Fitness Comes in Two’s + Three’s

by: Tyler Quinn
photo by: Jenna Dailey

Ever wonder how the nasty workouts you do get created? Ever been fourteen minutes into an A20, feeling like you’re on the precipice of death and thought to yourself – why is this happening? The answer has to do with what we’ve learned over time about the way different workouts hit the body. Truthfully, I’ve gotten pretty good at anticipating the effect a workout is going to have – I KNOW what it’s going to feel like for you when you start a class and I manipulate each day to hit hard, and in the right ways.

But even after a decade of trying new things, writing a lot of really killer workouts (and a lot of not-so-killer workouts), one fact remains true – couplets and triplets are King. Simple is deadly. Less is more. Intensity is more important than volume.  

We place an emphasis on workouts, or intervals, which group two or three complimentary movements together because of what we know the effect will be. By keeping things simple and by allowing athletes to focus only on one or two things at a time, we essentially clear the path for intensity. Every extra (and often unnecessary) turn in the road – be it a fancy rep scheme, a new twist on a classic movement etc. is really just a mental hurdle – often completely surmountable, but mildly distracting from the point of the workout. And this is why we generally aim to simplify our programming for at least 75% of the workouts we write.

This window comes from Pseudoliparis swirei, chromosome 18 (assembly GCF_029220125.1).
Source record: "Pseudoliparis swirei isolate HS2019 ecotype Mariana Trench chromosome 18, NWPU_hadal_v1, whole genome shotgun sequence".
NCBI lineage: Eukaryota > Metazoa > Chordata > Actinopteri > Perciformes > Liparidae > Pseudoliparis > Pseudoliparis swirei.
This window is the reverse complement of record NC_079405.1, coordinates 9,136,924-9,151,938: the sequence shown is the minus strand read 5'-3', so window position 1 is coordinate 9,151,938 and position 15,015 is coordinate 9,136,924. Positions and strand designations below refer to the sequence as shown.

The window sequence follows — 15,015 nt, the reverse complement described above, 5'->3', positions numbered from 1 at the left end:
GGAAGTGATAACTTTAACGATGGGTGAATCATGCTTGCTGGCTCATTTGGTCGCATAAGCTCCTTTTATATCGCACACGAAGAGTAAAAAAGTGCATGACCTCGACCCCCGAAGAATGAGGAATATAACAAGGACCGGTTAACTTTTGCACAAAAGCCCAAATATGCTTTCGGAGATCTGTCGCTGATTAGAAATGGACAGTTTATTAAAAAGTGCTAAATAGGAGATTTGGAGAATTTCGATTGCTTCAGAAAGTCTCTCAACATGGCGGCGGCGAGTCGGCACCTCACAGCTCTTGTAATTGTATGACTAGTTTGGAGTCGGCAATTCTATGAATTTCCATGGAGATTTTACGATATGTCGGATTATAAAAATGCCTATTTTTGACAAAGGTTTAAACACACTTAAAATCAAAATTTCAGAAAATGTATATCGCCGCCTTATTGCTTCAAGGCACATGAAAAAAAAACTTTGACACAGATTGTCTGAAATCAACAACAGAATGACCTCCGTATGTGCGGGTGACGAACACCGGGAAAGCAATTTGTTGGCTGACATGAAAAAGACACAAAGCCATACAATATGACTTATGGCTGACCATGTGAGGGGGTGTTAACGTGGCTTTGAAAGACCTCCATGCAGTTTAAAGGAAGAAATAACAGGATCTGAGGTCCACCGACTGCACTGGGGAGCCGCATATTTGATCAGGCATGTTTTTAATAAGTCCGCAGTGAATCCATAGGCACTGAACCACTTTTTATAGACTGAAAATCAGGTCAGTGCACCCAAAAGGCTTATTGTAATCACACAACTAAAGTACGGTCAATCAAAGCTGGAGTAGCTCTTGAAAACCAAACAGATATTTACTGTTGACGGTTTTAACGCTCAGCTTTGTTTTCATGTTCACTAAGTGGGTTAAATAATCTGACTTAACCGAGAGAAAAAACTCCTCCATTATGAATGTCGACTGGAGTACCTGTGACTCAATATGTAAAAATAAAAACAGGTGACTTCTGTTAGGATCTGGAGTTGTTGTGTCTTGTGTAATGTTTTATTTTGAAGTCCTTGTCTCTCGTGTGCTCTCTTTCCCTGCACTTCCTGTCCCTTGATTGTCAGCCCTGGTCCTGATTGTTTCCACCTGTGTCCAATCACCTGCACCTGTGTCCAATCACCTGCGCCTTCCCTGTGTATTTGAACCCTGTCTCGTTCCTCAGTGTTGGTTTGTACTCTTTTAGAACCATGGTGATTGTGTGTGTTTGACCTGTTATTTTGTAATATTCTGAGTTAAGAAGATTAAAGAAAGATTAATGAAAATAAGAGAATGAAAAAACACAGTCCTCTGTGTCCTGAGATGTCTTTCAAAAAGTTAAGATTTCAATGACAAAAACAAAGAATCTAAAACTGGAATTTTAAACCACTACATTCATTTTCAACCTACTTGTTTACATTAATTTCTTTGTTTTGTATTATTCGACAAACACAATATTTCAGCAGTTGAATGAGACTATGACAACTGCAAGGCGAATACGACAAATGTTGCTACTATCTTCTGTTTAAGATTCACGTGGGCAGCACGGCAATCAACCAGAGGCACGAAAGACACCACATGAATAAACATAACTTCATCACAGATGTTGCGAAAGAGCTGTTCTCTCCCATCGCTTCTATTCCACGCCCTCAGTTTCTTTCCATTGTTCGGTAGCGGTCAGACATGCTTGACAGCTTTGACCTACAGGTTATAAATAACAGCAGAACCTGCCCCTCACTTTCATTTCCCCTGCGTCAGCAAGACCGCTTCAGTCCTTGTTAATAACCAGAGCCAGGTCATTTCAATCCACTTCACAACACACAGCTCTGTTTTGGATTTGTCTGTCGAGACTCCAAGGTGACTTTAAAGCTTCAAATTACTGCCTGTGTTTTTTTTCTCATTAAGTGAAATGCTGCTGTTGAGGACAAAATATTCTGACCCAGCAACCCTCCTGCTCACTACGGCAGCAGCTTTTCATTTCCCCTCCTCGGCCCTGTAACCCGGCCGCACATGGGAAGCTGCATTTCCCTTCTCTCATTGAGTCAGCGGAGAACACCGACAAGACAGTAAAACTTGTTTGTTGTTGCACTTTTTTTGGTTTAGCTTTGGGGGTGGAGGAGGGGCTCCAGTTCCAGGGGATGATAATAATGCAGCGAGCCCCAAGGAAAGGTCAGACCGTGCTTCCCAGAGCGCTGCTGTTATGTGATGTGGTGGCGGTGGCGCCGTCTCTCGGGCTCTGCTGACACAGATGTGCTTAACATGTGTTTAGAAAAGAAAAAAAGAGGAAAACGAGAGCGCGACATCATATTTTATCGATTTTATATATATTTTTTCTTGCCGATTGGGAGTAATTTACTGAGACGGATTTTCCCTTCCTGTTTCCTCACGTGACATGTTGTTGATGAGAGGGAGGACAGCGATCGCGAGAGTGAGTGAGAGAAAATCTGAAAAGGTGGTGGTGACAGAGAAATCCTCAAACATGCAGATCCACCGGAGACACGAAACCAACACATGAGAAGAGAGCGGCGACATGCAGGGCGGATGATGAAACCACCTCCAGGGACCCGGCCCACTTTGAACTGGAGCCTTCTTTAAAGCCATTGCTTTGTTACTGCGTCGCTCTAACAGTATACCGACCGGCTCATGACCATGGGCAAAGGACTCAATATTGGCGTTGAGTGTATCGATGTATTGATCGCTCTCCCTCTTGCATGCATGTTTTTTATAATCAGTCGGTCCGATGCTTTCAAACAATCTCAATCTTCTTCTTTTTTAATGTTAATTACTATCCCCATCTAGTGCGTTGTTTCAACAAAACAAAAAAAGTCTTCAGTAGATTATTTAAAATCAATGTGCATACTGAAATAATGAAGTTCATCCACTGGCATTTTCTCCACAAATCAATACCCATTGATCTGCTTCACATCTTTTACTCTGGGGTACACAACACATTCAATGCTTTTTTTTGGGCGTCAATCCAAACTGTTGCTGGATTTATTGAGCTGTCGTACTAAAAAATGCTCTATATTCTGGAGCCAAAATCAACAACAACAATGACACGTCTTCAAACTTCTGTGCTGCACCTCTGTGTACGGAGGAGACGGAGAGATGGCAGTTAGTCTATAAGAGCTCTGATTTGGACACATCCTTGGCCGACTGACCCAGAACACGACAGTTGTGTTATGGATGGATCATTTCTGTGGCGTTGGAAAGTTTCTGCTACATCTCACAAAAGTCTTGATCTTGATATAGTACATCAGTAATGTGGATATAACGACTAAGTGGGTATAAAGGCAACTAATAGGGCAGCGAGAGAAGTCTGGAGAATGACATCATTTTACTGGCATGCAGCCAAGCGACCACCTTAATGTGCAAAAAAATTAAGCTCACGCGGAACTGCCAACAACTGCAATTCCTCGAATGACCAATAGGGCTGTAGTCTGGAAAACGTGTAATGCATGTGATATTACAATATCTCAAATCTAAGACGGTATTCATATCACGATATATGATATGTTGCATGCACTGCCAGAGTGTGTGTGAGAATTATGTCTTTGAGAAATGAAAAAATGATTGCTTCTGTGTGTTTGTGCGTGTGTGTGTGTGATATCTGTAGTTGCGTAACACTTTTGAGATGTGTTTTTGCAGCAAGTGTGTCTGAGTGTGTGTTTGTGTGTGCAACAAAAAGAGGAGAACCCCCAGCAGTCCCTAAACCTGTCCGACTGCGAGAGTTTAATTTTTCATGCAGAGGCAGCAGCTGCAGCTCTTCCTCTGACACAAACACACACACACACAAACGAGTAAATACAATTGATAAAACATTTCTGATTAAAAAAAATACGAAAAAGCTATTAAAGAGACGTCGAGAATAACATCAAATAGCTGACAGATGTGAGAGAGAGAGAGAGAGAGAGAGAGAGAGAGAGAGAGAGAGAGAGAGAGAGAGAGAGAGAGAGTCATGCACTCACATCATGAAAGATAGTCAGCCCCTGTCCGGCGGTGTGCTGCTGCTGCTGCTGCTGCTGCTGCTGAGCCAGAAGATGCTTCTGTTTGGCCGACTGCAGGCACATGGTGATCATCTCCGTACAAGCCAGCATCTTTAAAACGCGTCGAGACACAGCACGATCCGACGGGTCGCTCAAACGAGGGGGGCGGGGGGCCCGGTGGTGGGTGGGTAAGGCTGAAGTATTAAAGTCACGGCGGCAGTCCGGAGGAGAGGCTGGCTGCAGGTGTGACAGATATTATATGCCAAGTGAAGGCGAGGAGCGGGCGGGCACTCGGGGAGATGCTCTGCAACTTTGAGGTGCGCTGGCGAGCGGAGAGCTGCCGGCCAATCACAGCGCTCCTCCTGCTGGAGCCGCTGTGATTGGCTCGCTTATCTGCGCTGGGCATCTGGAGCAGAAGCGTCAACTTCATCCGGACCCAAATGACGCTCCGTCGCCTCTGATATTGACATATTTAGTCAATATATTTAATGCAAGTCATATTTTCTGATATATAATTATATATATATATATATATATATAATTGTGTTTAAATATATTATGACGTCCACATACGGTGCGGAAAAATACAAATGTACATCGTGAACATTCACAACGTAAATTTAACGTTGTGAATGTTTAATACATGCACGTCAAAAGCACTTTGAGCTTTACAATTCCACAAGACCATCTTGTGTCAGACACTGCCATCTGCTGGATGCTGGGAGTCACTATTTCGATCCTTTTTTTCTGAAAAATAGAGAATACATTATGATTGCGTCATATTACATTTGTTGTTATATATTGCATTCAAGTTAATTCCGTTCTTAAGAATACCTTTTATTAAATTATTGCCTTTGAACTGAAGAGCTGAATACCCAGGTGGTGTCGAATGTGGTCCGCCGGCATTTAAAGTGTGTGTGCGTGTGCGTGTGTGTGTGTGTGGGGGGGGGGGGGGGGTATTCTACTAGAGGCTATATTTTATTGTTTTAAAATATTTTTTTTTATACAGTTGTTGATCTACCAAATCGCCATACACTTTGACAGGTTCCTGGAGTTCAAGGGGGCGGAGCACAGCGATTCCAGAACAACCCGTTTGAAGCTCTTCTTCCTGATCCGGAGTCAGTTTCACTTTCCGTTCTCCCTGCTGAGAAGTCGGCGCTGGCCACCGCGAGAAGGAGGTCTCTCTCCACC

Of course, twists and turns are fun and keep the experience upbeat and entertaining; a certain degree of creativity is always needed in any long-term program. But the relationships shared by thrusters and pull-ups, deadlifts and box jumps, swings and toes-to-bar are so damn consistent and have never let me down as a programmer. So onward we go, trying new things, having fun getting our butts kicked a hundred different ways, but always digging in deepest when a couplet or triplet is programmed – ever grateful for that special kind of exhaustion they provide. 

Happy training!

Look up “legend” in the dictionary + you’ll see Tyler Quinn. He’s an Alchemy 365 Co-Founder, Chief Talent Officer + Coach with 15 years of experience under his belt. In his spare time he enjoys reading, gun-slinging, jiu-jitsu, and playing with his Golden Retriever, Fletcher.

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